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Executive Branch attempts to usurp Congress with defiant statement on Mueller report

Is this merely another layer of litigious lurching, or will Congress admit defeat?

The fight over the contents of the Mueller report is far from over, even if the Executive Branch would really, really like it to be.

The 22 month long investigation by Robert Mueller sought to uncover attempts by the Russian government to interfere with the US electoral process in 2016.  The investigation’s chronological heft, combined with its final volume of nearly 450 pages, indicates that yes, indeed, The Kremlin was trying to hijack the will of We The People.

Congress, nor anyone outside of the Justice Department and Mueller’s team have seen the entire document – something that has been a big bone of contention for Congress.

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In their oversight capacity, lawmakers have attempted to learn more about these Russian attempts to infiltrate America’s democratic process through testimony from those involved.  A flurry of subpoenas, requests, demands, and public statements have gone unanswered by the White House.

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Until now.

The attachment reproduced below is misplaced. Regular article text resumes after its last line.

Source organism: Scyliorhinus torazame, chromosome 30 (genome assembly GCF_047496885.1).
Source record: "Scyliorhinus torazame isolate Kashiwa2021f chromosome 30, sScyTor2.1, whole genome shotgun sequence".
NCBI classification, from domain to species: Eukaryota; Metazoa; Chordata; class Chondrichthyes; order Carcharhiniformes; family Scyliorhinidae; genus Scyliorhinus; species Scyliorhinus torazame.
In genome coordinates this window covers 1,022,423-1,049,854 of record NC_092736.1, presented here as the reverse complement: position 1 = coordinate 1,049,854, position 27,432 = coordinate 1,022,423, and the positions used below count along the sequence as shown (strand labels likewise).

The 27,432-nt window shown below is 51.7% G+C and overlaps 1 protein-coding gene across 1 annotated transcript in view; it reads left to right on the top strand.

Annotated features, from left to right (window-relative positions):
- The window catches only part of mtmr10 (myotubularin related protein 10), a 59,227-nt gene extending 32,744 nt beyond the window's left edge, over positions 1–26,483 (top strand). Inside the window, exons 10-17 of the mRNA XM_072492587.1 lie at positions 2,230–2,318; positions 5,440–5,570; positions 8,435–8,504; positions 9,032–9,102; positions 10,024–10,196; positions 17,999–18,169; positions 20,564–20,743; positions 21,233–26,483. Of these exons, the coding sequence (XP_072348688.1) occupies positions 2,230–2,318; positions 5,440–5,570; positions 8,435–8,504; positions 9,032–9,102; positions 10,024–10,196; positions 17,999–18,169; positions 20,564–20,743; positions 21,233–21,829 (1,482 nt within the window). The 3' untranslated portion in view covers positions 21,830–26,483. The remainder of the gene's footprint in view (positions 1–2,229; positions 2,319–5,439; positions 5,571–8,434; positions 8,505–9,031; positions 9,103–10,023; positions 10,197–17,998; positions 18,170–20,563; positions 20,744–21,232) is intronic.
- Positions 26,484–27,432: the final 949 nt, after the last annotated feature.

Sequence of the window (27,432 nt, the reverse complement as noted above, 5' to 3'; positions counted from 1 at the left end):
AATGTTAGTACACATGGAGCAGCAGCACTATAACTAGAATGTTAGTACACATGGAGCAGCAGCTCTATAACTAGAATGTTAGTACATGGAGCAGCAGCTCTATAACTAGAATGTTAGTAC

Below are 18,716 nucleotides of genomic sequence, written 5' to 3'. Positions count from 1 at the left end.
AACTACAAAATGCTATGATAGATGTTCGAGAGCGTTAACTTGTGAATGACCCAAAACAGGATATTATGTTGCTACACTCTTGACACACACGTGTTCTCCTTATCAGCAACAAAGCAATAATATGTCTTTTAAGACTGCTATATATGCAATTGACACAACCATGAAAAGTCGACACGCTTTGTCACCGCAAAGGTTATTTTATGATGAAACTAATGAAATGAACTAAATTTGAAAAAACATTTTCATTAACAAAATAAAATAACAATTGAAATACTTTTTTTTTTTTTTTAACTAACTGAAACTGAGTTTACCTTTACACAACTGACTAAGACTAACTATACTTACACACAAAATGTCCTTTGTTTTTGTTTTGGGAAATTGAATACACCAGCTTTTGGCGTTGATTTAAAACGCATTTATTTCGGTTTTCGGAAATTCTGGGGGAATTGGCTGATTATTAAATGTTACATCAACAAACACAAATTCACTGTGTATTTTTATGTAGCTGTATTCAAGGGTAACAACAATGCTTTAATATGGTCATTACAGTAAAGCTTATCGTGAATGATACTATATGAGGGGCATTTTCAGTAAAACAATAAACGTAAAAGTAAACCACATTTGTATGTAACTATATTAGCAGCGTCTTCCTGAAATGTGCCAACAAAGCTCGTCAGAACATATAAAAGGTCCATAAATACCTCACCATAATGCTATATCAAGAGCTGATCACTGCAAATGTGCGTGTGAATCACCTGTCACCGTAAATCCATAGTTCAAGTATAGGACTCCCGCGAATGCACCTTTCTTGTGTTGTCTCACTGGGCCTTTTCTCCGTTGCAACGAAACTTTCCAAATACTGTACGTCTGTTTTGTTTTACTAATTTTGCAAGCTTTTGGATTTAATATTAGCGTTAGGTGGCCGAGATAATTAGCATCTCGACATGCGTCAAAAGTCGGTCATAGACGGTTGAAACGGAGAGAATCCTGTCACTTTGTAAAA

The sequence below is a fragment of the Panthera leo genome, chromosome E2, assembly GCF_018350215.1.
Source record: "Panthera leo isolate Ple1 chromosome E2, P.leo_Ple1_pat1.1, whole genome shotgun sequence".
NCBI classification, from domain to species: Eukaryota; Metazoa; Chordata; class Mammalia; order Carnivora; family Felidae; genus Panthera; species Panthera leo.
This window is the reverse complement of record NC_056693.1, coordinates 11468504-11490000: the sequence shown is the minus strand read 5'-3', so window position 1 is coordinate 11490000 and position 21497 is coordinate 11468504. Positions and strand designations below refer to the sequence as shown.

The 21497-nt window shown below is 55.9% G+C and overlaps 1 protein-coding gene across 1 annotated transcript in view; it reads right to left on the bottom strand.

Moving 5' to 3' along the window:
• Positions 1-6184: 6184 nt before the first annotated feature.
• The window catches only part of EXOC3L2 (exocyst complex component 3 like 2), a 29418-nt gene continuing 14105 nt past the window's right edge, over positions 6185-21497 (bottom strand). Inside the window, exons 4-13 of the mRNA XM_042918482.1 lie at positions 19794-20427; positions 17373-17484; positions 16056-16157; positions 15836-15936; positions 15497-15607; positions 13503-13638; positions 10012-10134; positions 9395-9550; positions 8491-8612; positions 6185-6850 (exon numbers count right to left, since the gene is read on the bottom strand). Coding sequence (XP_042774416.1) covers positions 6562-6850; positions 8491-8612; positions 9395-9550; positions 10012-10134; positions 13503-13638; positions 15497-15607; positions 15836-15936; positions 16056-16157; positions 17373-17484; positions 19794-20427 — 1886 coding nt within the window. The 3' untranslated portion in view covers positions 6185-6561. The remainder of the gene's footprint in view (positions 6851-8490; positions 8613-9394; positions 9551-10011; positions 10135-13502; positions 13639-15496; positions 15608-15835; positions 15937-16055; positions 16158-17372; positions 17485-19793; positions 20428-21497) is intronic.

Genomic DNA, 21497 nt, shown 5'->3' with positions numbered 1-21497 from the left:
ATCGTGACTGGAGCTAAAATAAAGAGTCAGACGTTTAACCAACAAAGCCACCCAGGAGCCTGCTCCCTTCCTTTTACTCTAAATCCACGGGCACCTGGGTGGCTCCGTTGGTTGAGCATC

The White House has flatly rejected the House Judiciary Committee’s request for documents in its sweeping investigation into possible obstruction of justice and abuses of power, accusing the Democratically-controlled committee of seeking to recreate the special counsel investigation to harass the President.

White House Counsel Pat Cipollone sent a letter Wednesday to House Judiciary Chairman Jerry Nadler arguing that the committee’s request for documents was illegitimate.

The language was unmistakable.

“It appears that the Committee’s inquiry is designed, not to further a legitimate legislative purpose, but rather to conduct a pseudo law enforcement investigation on matters that were already the subject of the Special Counsel’s long-running investigation and are outside the constitutional authority of the legislative branch,” Cipollone wrote.

“Congressional investigations are intended to obtain information to aid in evaluating potential legislation, not to harass political opponents or to pursue an unauthorized ‘do-over’ of exhaustive law enforcement investigations conducted by the Department of Justice,” he added.

Given Congress’ authority as a coequal branch of government, this latest rebuke will likely regarded as little more than another layer of bureaucratic bombast.


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